I go about writing short stories in batches. I’ll usually write about ten short stories in a period of a few months, then rest for a while. I’ll work or watch TV, read, or sleep, or travel. Then, I’ll make sure I have time to write another batch of short stories. The short stories in “Wild Stabs at Love, or Something Like It,” are the fruits of two batches. I discarded the rest of the stories because they’re no good. I heard that writers discard eighty to ninety percent of what they write, and that seems to be the case in my experience. From the moment I complete a batch, I’ll just let time pass, knowing I have to wait a while before I go back and read the stories to make edits, and select the ones that work.

I can’t tell right away which work, and which I’ll have to throw away. After a few months, I’ll go back, re-read the batch of stories, and it will be obvious which are good and which I’ll scrap. At this point, I’ll also do editing, like adding in sentences, images, and now and then even a whole scene.

Once I have selected the stories that work, they come together as a collection. I put the stories together like a collage, thinking about contrast and similarity. You want to have an exciting order, so the emotions in each story should be different for the sake of variety, but there should be a linking image to tie them together. For example, if one story ends in Starbucks, I could put it before a story that starts with a scene in Starbucks, even though the characters will be different, and have different preoccupations.

I put together a second collection of short stories, “Cheap Food in Big Cities, and Other Tales of Love and Woe,” and I am now shopping it around to publishers. I put the collection together in the same way that I did “Wild Stabs at Love, or Something Like It.” I write the best stories I can regardless of what they have to do with each other, then let them sit, write some more, let them sit, edit, select, order.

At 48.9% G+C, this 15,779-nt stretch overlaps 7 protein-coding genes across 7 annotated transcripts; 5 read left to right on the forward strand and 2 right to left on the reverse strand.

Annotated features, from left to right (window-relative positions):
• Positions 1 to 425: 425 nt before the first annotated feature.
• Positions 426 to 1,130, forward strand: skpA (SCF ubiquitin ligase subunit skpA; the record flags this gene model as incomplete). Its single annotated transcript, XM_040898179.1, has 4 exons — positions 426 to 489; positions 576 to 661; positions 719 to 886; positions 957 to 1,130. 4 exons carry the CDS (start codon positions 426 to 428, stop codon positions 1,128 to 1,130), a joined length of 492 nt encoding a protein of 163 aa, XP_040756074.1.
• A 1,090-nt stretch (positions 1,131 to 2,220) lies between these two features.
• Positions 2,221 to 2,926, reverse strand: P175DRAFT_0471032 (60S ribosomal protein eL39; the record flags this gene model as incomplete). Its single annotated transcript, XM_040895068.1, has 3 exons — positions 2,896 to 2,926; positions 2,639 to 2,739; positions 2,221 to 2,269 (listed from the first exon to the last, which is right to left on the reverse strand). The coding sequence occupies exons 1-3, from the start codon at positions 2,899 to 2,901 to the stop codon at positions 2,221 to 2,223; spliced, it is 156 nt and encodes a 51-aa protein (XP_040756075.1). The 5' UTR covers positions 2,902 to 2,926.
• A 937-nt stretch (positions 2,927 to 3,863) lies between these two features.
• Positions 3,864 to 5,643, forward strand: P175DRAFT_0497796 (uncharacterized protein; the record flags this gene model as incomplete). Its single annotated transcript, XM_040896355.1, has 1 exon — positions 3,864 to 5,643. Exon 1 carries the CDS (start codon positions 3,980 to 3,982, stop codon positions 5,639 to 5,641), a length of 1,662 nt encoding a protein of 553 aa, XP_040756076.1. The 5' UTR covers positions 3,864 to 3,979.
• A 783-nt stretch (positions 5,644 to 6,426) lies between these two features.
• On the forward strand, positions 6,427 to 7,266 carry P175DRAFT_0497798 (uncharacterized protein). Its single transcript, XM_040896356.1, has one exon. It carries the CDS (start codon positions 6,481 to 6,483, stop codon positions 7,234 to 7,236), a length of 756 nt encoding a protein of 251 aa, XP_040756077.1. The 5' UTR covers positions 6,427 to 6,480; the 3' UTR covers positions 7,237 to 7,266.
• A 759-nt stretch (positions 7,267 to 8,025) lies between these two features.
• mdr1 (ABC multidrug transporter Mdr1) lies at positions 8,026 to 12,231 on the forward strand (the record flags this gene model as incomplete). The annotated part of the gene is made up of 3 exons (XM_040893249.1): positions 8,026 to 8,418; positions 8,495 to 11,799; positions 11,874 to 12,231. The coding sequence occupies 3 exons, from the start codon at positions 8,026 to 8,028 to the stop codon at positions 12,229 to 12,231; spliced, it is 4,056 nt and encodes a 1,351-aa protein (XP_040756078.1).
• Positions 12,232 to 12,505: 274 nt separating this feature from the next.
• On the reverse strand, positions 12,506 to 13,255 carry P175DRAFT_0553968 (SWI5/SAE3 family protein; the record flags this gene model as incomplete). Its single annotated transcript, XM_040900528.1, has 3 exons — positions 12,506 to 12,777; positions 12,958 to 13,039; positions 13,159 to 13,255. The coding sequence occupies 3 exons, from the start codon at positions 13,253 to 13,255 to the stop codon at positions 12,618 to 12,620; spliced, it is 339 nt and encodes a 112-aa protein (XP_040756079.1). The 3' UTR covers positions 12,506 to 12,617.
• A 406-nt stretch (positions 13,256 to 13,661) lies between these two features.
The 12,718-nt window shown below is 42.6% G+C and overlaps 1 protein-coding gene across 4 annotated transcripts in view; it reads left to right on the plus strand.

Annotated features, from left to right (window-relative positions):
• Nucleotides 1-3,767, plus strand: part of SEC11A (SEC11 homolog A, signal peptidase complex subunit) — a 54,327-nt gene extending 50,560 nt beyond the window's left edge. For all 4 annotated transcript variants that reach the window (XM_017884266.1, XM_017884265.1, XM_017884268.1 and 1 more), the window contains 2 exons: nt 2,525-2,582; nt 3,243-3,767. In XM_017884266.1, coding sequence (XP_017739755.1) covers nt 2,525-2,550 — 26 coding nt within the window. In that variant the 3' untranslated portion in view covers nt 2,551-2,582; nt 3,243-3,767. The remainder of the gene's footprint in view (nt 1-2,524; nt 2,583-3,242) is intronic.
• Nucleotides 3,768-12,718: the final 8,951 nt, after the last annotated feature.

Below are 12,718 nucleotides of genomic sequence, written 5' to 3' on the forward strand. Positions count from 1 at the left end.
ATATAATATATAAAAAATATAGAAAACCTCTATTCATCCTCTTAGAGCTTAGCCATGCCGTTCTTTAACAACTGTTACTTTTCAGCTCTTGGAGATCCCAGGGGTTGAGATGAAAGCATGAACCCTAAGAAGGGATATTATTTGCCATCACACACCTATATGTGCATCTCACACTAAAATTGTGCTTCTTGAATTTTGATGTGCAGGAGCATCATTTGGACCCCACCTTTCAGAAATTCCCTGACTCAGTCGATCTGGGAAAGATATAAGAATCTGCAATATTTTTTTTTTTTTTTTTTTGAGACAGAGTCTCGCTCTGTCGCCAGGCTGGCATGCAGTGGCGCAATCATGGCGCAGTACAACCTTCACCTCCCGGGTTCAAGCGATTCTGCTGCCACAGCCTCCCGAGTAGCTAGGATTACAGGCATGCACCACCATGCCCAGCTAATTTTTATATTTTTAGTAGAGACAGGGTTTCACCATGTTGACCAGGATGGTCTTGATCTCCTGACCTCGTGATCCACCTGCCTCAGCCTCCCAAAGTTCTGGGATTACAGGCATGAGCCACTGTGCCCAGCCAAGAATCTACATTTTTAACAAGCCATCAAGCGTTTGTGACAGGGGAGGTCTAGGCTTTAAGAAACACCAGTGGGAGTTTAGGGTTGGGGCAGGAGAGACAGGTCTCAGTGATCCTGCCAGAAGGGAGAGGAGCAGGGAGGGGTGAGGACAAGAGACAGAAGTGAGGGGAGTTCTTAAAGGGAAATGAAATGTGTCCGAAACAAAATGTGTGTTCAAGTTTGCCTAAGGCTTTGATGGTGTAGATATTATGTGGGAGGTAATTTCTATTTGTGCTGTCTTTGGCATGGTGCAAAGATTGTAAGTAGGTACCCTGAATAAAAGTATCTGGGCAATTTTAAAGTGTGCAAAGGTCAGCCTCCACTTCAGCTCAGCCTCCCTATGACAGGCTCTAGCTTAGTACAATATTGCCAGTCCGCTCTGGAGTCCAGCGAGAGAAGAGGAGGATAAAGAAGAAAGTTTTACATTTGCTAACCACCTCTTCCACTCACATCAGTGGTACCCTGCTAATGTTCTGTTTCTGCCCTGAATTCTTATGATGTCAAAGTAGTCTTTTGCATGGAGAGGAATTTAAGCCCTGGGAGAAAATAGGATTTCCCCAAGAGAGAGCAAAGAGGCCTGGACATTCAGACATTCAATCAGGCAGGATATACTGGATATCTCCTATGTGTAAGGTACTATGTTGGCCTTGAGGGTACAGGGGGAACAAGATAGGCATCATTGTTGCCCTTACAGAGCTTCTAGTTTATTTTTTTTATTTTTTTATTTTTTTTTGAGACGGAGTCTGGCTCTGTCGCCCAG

Once the stories are ordered, the last thing to do is find a title for the collection.
I usually think of ten or fifteen titles, some of them quite ridiculous, before the right thing fits. I find that titles come to me when I’m in bed at night trying to sleep, and I have to get up, turn on the light, and write things down in a notepad on my bedside table. In the morning, I’ll be able to tell if I was being brilliant or delusional.

A lot of the stories are about failed relationships, but as a whole the collection feels positive and optimistic. Do you agree? 

Hope is the most important thing a person can have. We live if we have hope, and without it, we die. As a person, I always give myself a dose of inner joy. I used to feel this naturally when I woke up, but as I get older I don’t feel it easily anymore, so I have to work at it by thinking happy things, and appreciating things, even if it’s just birdsong or flowers.

I am glad to hear my collection of stories is optimistic, because even though life gives us a lot of ****, it is interesting ****. The idea that there is something interesting and touching and profoundly human in everything we go through, even the worst parts, is very hopeful.
Love is doomed but beautiful. It is everything. Someone once told me that love always ends.  Either you break up or someone dies.